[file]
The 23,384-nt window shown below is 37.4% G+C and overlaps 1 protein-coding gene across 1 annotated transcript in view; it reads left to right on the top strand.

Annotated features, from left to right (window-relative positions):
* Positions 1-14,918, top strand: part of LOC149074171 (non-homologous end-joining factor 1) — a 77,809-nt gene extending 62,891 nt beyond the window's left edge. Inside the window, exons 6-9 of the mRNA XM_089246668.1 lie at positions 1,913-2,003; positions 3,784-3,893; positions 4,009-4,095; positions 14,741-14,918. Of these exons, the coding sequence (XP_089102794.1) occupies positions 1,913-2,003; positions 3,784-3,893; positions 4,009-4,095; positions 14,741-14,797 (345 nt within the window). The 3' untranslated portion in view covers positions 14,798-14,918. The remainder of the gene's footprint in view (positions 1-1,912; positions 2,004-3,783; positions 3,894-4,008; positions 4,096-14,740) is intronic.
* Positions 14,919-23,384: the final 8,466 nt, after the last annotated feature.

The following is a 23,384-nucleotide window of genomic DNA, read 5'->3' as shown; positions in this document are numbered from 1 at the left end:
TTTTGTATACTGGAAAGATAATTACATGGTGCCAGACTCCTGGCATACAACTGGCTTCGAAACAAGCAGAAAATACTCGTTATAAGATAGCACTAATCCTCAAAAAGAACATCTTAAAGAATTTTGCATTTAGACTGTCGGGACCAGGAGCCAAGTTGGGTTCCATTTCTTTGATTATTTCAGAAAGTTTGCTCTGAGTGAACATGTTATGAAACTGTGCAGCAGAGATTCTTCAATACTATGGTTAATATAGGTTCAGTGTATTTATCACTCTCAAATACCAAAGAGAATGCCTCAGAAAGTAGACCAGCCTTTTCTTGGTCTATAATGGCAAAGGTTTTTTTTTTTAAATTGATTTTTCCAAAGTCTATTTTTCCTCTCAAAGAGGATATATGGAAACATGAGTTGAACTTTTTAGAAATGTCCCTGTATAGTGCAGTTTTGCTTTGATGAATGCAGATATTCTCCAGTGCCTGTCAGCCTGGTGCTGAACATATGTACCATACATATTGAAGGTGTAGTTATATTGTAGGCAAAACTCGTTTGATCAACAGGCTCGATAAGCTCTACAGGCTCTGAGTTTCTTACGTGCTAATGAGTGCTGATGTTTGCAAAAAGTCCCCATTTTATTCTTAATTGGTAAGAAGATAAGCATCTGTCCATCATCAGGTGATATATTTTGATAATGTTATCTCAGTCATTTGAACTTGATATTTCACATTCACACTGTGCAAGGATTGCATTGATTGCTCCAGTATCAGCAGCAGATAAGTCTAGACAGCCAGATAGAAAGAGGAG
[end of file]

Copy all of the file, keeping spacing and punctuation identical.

The 23,384-nt window shown below is 37.4% G+C and overlaps 1 protein-coding gene across 1 annotated transcript in view; it reads left to right on the top strand.

Annotated features, from left to right (window-relative positions):
* Positions 1-14,918, top strand: part of LOC149074171 (non-homologous end-joining factor 1) — a 77,809-nt gene extending 62,891 nt beyond the window's left edge. Inside the window, exons 6-9 of the mRNA XM_089246668.1 lie at positions 1,913-2,003; positions 3,784-3,893; positions 4,009-4,095; positions 14,741-14,918. Of these exons, the coding sequence (XP_089102794.1) occupies positions 1,913-2,003; positions 3,784-3,893; positions 4,009-4,095; positions 14,741-14,797 (345 nt within the window). The 3' untranslated portion in view covers positions 14,798-14,918. The remainder of the gene's footprint in view (positions 1-1,912; positions 2,004-3,783; positions 3,894-4,008; positions 4,096-14,740) is intronic.
* Positions 14,919-23,384: the final 8,466 nt, after the last annotated feature.

The following is a 23,384-nucleotide window of genomic DNA, read 5'->3' as shown; positions in this document are numbered from 1 at the left end:
TTTTGTATACTGGAAAGATAATTACATGGTGCCAGACTCCTGGCATACAACTGGCTTCGAAACAAGCAGAAAATACTCGTTATAAGATAGCACTAATCCTCAAAAAGAACATCTTAAAGAATTTTGCATTTAGACTGTCGGGACCAGGAGCCAAGTTGGGTTCCATTTCTTTGATTATTTCAGAAAGTTTGCTCTGAGTGAACATGTTATGAAACTGTGCAGCAGAGATTCTTCAATACTATGGTTAATATAGGTTCAGTGTATTTATCACTCTCAAATACCAAAGAGAATGCCTCAGAAAGTAGACCAGCCTTTTCTTGGTCTATAATGGCAAAGGTTTTTTTTTTTAAATTGATTTTTCCAAAGTCTATTTTTCCTCTCAAAGAGGATATATGGAAACATGAGTTGAACTTTTTAGAAATGTCCCTGTATAGTGCAGTTTTGCTTTGATGAATGCAGATATTCTCCAGTGCCTGTCAGCCTGGTGCTGAACATATGTACCATACATATTGAAGGTGTAGTTATATTGTAGGCAAAACTCGTTTGATCAACAGGCTCGATAAGCTCTACAGGCTCTGAGTTTCTTACGTGCTAATGAGTGCTGATGTTTGCAAAAAGTCCCCATTTTATTCTTAATTGGTAAGAAGATAAGCATCTGTCCATCATCAGGTGATATATTTTGATAATGTTATCTCAGTCATTTGAACTTGATATTTCACATTCACACTGTGCAAGGATTGCATTGATTGCTCCAGTATCAGCAGCAGATAAGTCTAGACAGCCAGATAGAAAGAGGAG